Gartner Blog Network


Gartner Blogger Network Lessons Learned

by Anthony J. Bradley  |  September 18, 2008  |  2 Comments

If you are reading this then you know that Gartner has launched a new analyst blogger network. Gartner has research related blogs and has for a long time. These blogs are mostly around topics and events. What’s new about this is it is a network of individual analyst blogs. These are real blogs. Analysts can voice their individual opinions without peer review and the editing process. The posts are not official Gartner vetted positions but the ideas, musings, ponderings, insights, etc. of the individual analysts.

Although analyst bloggin may seem like a “no brainer” to some, getting to this point was not trivial. And it should not have been. Gartner, like most organizations, has very legitimate reasons for caution. Gartner is a content organization with significant concerns over protecting intellectual capital, integrity of the research process, guarding content quality, building brand recognition, growing revenue, etc. We learned a great deal on this journey to the analyst blogging network. Not surprisingly, our clients are asking me (since I am one of our analysts covering social software) about the experience. We actually ate our own dog food, so to speak. Here are a few of the things we did and some related research (this research is only available to Gartner clients).

We formed a multi-discipline task force including research, IT, marketing, PR and the ombudsman to address concerns and challenges. See “Five Major Challenges Organizations Face Regarding Social Software” and “Social Interaction Is Important to Many, but Few Realize How IT Can Help.”

We defined a clear purpose with expected analyst behaviors and few key and measurable goals. See “Seven Key Characteristics of a Good Purpose for Social Software” and “The Business Impact of Social Computing on Company Governance.”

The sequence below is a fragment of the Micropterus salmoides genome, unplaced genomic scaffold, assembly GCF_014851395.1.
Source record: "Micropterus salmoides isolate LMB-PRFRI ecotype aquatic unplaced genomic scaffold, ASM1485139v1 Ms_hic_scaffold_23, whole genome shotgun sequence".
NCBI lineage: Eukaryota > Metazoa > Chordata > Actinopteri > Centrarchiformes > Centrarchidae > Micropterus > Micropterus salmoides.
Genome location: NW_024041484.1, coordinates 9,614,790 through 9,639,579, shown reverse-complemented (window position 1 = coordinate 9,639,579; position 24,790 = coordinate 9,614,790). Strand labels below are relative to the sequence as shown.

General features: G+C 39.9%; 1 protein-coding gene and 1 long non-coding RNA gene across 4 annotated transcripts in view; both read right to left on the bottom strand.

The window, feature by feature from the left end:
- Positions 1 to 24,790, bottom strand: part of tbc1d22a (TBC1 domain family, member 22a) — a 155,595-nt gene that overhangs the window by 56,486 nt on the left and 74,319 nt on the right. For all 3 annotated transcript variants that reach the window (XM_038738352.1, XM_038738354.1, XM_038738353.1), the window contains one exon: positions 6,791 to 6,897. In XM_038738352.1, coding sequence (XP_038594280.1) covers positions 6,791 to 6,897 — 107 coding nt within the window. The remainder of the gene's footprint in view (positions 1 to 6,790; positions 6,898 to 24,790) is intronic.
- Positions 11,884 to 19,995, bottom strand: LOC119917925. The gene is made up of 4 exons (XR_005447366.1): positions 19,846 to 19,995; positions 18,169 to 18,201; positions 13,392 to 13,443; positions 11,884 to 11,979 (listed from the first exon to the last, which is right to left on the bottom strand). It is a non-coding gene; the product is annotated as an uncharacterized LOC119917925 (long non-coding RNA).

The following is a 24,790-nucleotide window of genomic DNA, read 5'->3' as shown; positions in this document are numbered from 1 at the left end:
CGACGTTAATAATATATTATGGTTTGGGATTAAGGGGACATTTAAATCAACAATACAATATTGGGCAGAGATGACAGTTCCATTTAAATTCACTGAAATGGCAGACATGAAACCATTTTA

We built a case, a strategy, and an execution plan which we “sold” to leadership. See “Case Study: Dow’s Formula for Social Software” and “How to Justify Knowledge Management and Collaboration Projects.”

We researched and carefully defined a set of guidelines that apply to all Web participation as well as blogs. See “Why Your Enterprise Needs a Corporate Blogging Policy” and “Establishing Policies for Social Application Participation.”

We built a community for sharing experiences and enhancing our blogging acumen. See “Seven Ways to Succeed With Wikis and Social Software”

To succeed with many social application efforts you need to be an Indiana Jones who can jump into a situation and deal with what comes at you. I is an adventure. Truly valuable efforts always are. Look out Indie, here we go!

I would love to get your ideas on this Gartner pursuit and any experiences you have had in identifying obstacles and in moving social applications forward in your organization.

Category: social-applications  

Tags: blogging  lessons-learned  social-applications  

Anthony J. Bradley
GVP
10 years at Gartner
26 years in IT

Anthony J. Bradley is a group vice president in Gartner Research responsible for the research content that Gartner publishes through its three internet businesses (softwareadvice.com, capterra.com and getapp.com). These responsibilities include creating and leading the research organization and infrastructure needed for the strategy formulation, planning, research, creation, editing, production and distribution of the content. He has four global teams of highly talented people who are advancing towards the world's greatest destination for content on how small businesses succeed through information technology.


Thoughts on Gartner Blogger Network Lessons Learned


  1. […] bookmarks tagged measurable Gartner Blogger Network Lessons Learned saved by 5 others     jimdaa20 bookmarked on 09/18/08 | […]

  2. […] • Gartner Blogger Network Lessons Learned, Anthony Bradley, Gartner, 18 Sept 2008 • An evening with Social Computing – and a stunning […]



Leave a Reply

Your email address will not be published. Required fields are marked *

Comments or opinions expressed on this blog are those of the individual contributors only, and do not necessarily represent the views of Gartner, Inc. or its management. Readers may copy and redistribute blog postings on other blogs, or otherwise for private, non-commercial or journalistic purposes, with attribution to Gartner. This content may not be used for any other purposes in any other formats or media. The content on this blog is provided on an "as-is" basis. Gartner shall not be liable for any damages whatsoever arising out of the content or use of this blog.